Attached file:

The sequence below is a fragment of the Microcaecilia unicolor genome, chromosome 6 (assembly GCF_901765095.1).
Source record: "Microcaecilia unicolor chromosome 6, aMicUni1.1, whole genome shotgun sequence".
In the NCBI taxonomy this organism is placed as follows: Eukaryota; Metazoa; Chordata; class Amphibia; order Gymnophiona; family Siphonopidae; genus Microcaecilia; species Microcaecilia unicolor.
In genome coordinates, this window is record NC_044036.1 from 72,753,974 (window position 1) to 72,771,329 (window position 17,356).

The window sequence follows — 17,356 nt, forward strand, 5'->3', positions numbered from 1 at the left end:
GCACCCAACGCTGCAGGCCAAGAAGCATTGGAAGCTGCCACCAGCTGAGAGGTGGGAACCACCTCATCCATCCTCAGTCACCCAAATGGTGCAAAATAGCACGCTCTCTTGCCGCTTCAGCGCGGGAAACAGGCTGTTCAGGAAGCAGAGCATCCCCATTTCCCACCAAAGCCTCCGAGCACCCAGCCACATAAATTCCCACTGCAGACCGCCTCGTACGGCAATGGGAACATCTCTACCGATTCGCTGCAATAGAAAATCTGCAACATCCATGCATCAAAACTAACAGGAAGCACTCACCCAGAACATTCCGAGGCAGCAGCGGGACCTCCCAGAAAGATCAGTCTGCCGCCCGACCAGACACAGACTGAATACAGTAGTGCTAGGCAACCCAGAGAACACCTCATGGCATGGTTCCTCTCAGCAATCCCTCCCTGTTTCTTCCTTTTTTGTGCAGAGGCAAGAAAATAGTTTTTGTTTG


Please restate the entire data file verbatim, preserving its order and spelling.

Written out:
The sequence below is a fragment of the Microcaecilia unicolor genome, chromosome 6 (assembly GCF_901765095.1).
Source record: "Microcaecilia unicolor chromosome 6, aMicUni1.1, whole genome shotgun sequence".
In the NCBI taxonomy this organism is placed as follows: Eukaryota; Metazoa; Chordata; class Amphibia; order Gymnophiona; family Siphonopidae; genus Microcaecilia; species Microcaecilia unicolor.
In genome coordinates, this window is record NC_044036.1 from 72,753,974 (window position 1) to 72,771,329 (window position 17,356).

The window sequence follows — 17,356 nt, forward strand, 5'->3', positions numbered from 1 at the left end:
GCACCCAACGCTGCAGGCCAAGAAGCATTGGAAGCTGCCACCAGCTGAGAGGTGGGAACCACCTCATCCATCCTCAGTCACCCAAATGGTGCAAAATAGCACGCTCTCTTGCCGCTTCAGCGCGGGAAACAGGCTGTTCAGGAAGCAGAGCATCCCCATTTCCCACCAAAGCCTCCGAGCACCCAGCCACATAAATTCCCACTGCAGACCGCCTCGTACGGCAATGGGAACATCTCTACCGATTCGCTGCAATAGAAAATCTGCAACATCCATGCATCAAAACTAACAGGAAGCACTCACCCAGAACATTCCGAGGCAGCAGCGGGACCTCCCAGAAAGATCAGTCTGCCGCCCGACCAGACACAGACTGAATACAGTAGTGCTAGGCAACCCAGAGAACACCTCATGGCATGGTTCCTCTCAGCAATCCCTCCCTGTTTCTTCCTTTTTTGTGCAGAGGCAAGAAAATAGTTTTTGTTTG